Time would ease the rupture which now separated him from the young Japanese who were Americans because they had fought for America and believed in it. And time would destroy the old Japanese who, living in America and being denied a place as citizens, nevertheless had become inextricably a part of the country which by its vastness and goodness and fairness and plentitude drew them into its fold, or else they would not have understood why it was that their sons, who looked as Japanese as they themselves, were not Japanese at all but Americans of the country America. In time, he thought, in time there will be a place for me. I will buy a home and love my family and I will walk down the street holding my son’s hand and people will stop and talk with us about the weather and the ball games and the elections. I will take my family to visit the family of Freddie, whom I have just left as I did because time has not yet done its work, and our families together will visit still another family whose father was two years in the army of America instead of two years in prison and it will not matter about the past, for time will have erased it from our memories and there will be only joy and sorrow and sickness, which is the way things should be.
And, as his heart mercifully stacked the blocks of hope into the pattern of an America which would someday hold an unquestioned place for him, his mind said no, it is not to be, and the castle tumbled and was swallowed up by the darkness of his soul, for time might cloud the memories of others but the trouble was inside of him and time would not soften that.
…As he thought about Mr. Carrick and their conversation time and time again, its meaning for him evolved into a singularly comforting thought. There was someone who cared. Surely there were others too who understood the suffering of the small and the weak and, yes, even the seemingly treasonous, and offered a way back into the great compassionate stream of life that is America. Under the hard, tough cloak of the struggle for existence in which money and enormous white refrigerators and shining, massive, brutally-fast cars and fine, expensive clothing had ostensibly overwhelmed the qualities of men that were good and gentle and just, there still beat a heart of kindness and patience and forgiveness.
Where is the place that they talk of and paint nice pictures of and describe in all the homey magazines? Where is that place with the clean, white cottages surrounding the new, red-brick church with the clean, white steeple, where the families all have two children, one boy and one girl, and a shiny new car in the garage and a dog and a cat and life is like living in the land of the happily-ever-after? Surely it must be around here someplace, someplace in America. Or is it just that it’s not for me? Maybe I dealt myself out, but what about that young kid on Burnside who was in the army and found it wasn’t enough so that he has to keep proving to everyone who comes in for a cup of coffee that he was fighting for his country like the button on his shirt says he did because the army didn’t do anything about his face to make him look more American? … Even Mr. Carrick. Why isn’t he in? Why is he on the outside squandering his goodness on outcasts like me? Maybe the answer is that there is no in. Maybe the whole damned country is pushing and shoving and screaming to get into someplace that doesn’t exist, because they don’t know that the outside could be the inside if only they would stop all this pushing and shoving and screaming, and they haven’t got enough sense to realize that.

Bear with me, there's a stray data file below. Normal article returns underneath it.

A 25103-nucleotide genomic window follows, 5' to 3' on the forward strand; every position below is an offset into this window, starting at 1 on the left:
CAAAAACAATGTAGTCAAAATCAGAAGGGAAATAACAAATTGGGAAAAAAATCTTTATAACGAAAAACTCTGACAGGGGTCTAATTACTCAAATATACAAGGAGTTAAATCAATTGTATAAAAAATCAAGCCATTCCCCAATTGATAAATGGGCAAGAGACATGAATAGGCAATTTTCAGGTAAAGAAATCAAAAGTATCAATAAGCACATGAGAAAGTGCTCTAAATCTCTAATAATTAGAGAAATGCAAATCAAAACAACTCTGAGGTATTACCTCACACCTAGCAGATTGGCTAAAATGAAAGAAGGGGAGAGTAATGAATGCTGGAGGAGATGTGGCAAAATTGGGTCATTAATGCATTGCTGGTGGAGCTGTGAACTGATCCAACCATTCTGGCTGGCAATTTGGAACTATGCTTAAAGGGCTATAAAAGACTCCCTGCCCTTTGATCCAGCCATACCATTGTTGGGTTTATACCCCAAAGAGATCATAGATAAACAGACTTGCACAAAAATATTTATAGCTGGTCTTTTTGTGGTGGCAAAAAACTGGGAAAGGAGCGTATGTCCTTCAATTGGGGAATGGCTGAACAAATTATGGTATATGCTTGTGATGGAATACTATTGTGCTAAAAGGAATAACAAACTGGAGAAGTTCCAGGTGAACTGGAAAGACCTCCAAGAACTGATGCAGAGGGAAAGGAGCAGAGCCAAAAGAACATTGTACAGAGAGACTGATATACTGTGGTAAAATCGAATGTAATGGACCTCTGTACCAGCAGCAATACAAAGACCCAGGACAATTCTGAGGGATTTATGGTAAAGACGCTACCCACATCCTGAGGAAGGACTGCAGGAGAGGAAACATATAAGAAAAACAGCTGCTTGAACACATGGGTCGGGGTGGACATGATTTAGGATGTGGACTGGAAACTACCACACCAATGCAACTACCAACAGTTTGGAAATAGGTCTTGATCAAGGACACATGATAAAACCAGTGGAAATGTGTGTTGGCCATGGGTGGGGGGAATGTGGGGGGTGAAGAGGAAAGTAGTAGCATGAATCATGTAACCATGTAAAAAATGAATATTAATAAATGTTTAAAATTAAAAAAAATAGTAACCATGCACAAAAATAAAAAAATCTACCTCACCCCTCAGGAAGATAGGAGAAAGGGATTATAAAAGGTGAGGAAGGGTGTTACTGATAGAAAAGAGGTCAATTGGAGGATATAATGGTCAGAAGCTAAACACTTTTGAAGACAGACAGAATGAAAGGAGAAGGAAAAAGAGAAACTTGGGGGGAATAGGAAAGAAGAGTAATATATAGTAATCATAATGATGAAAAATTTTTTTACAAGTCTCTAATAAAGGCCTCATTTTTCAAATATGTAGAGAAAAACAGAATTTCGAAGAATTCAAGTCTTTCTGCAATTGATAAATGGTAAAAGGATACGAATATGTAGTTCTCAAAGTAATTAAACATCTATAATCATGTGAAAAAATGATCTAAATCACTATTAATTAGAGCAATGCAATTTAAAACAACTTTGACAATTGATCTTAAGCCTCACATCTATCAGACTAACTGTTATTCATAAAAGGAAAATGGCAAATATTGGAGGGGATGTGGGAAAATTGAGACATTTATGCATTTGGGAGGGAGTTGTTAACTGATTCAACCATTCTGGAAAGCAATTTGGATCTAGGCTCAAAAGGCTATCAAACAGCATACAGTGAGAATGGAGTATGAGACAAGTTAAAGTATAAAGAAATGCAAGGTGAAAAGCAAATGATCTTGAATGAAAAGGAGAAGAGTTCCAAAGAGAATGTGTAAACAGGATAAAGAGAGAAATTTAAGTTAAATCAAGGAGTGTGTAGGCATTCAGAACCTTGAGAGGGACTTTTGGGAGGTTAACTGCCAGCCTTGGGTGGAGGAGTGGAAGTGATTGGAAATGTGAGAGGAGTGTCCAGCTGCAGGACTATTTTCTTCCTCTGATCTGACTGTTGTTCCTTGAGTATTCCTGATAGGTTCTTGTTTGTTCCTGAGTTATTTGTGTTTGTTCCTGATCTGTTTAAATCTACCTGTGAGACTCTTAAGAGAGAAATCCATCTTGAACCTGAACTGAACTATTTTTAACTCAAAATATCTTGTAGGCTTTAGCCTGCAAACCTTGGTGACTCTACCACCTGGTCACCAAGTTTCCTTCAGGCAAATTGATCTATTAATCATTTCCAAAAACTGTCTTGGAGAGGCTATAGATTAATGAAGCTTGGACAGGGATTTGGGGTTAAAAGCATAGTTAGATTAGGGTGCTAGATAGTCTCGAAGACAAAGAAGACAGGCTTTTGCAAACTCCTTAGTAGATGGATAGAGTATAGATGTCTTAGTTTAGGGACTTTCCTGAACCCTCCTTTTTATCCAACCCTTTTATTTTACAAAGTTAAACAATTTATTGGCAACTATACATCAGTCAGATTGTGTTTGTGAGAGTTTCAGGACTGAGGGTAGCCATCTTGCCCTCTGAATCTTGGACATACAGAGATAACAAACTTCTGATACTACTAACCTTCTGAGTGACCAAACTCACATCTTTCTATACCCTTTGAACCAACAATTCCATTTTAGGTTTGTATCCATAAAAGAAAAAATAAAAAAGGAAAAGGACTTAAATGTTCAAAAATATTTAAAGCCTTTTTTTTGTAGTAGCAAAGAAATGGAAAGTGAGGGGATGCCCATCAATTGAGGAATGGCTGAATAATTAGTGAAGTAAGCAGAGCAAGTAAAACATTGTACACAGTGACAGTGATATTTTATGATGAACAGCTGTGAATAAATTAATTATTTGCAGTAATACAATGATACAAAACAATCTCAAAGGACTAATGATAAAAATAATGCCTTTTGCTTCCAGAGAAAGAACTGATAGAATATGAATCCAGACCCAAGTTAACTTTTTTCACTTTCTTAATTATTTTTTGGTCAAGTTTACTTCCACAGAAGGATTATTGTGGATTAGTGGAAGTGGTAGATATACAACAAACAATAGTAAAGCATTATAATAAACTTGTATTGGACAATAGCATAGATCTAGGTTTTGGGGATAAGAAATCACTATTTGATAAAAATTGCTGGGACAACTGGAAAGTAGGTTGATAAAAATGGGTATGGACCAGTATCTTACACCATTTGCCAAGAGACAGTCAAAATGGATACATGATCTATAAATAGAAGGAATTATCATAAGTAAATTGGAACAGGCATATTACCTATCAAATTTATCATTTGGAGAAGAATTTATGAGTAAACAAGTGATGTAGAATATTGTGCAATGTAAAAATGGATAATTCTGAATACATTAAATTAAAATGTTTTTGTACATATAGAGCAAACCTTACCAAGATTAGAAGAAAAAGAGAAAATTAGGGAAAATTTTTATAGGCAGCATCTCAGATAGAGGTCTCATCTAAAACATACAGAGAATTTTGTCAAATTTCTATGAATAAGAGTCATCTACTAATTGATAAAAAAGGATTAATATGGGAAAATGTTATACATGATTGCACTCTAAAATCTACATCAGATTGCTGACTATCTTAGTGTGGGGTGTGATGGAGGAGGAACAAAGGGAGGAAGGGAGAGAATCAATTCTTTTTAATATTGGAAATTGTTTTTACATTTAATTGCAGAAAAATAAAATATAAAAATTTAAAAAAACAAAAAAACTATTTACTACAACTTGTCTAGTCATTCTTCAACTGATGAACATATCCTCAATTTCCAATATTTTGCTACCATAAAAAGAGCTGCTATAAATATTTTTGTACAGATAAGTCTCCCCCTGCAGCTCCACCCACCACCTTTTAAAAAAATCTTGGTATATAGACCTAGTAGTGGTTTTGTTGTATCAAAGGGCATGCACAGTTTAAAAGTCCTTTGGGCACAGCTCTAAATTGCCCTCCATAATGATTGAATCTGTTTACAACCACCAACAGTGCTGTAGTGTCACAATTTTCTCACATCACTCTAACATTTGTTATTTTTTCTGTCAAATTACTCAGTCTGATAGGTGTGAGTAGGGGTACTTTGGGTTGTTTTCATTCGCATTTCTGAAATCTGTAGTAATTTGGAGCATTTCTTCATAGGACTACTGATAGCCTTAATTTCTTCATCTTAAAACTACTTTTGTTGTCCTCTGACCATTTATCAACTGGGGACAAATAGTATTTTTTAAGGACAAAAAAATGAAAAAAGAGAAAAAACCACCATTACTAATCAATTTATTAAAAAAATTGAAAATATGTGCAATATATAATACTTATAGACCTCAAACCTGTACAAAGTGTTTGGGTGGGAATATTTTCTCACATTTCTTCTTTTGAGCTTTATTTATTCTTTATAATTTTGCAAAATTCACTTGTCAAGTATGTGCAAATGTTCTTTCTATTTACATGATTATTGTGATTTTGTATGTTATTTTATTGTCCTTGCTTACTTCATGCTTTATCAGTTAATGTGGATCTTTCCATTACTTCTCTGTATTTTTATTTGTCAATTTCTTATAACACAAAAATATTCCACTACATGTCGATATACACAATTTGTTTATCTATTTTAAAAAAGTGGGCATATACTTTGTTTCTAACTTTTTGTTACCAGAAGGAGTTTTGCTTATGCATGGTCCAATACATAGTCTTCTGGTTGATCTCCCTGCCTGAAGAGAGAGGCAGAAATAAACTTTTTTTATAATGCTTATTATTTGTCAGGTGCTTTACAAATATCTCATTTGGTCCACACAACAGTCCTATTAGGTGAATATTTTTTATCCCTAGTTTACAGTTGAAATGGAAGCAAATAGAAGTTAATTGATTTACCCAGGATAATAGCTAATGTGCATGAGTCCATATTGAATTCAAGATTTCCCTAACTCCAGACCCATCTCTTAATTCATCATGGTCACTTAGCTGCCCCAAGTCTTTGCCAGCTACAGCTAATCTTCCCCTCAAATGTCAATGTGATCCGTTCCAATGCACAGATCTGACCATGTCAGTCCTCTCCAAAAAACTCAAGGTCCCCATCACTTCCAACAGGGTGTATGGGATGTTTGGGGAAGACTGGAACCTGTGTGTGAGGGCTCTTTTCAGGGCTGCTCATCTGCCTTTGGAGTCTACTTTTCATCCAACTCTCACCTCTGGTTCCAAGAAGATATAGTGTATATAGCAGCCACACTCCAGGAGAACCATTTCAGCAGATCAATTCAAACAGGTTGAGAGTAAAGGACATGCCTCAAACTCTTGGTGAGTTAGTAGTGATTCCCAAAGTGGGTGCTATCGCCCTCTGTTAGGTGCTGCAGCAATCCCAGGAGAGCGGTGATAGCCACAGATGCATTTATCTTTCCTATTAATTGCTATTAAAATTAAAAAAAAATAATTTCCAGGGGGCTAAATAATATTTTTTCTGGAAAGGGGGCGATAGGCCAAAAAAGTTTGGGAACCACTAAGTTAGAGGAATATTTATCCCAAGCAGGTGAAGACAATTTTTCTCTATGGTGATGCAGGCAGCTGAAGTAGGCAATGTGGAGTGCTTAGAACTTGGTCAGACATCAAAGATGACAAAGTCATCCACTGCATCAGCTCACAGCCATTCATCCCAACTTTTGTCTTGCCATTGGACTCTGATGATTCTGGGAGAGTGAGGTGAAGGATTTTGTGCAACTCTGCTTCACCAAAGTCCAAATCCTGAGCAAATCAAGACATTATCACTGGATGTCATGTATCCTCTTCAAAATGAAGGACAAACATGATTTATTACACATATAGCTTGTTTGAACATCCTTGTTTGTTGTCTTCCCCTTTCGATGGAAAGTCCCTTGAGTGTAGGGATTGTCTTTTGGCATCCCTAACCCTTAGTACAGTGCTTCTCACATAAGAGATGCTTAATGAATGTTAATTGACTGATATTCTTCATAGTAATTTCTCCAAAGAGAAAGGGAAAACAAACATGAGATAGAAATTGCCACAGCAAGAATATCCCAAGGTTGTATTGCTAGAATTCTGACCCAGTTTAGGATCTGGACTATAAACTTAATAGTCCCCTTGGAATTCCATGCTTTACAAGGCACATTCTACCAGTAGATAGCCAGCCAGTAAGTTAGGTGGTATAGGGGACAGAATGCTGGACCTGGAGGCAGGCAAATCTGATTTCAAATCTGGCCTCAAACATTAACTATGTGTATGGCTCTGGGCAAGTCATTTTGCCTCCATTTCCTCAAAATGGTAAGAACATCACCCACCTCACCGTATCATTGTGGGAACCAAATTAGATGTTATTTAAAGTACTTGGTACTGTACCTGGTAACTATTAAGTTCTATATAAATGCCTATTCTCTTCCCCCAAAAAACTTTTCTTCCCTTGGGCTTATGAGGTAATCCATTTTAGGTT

“It was good, the years I rotted in prison. I got the lead out of my ass and the talk out of my system. I died in prison. And when I came back to life, all that really mattered for me was to make a painting. I came home and said hello to the family and tried to talk to them, but there was nothing to talk about. I didn’t stay. I found a room next to the sky, a big, drafty attic atop a dilapidated mansion full of boarders who mind their own business. Old friends are now strangers. I’ve no one to talk to and no desire to talk, for I have nothing to say except what comes out of my paint tubes and brushes. During the day, I paint for my keep. At night, I paint for myself. The picture I want is inside of me. I’m groping for it and it gives me peace and satisfaction. For me, the cup is overflowing.”
He turned and the peace he spoke of was clearly written on his face: “What was unfortunate for you was the best thing that ever happened to me.”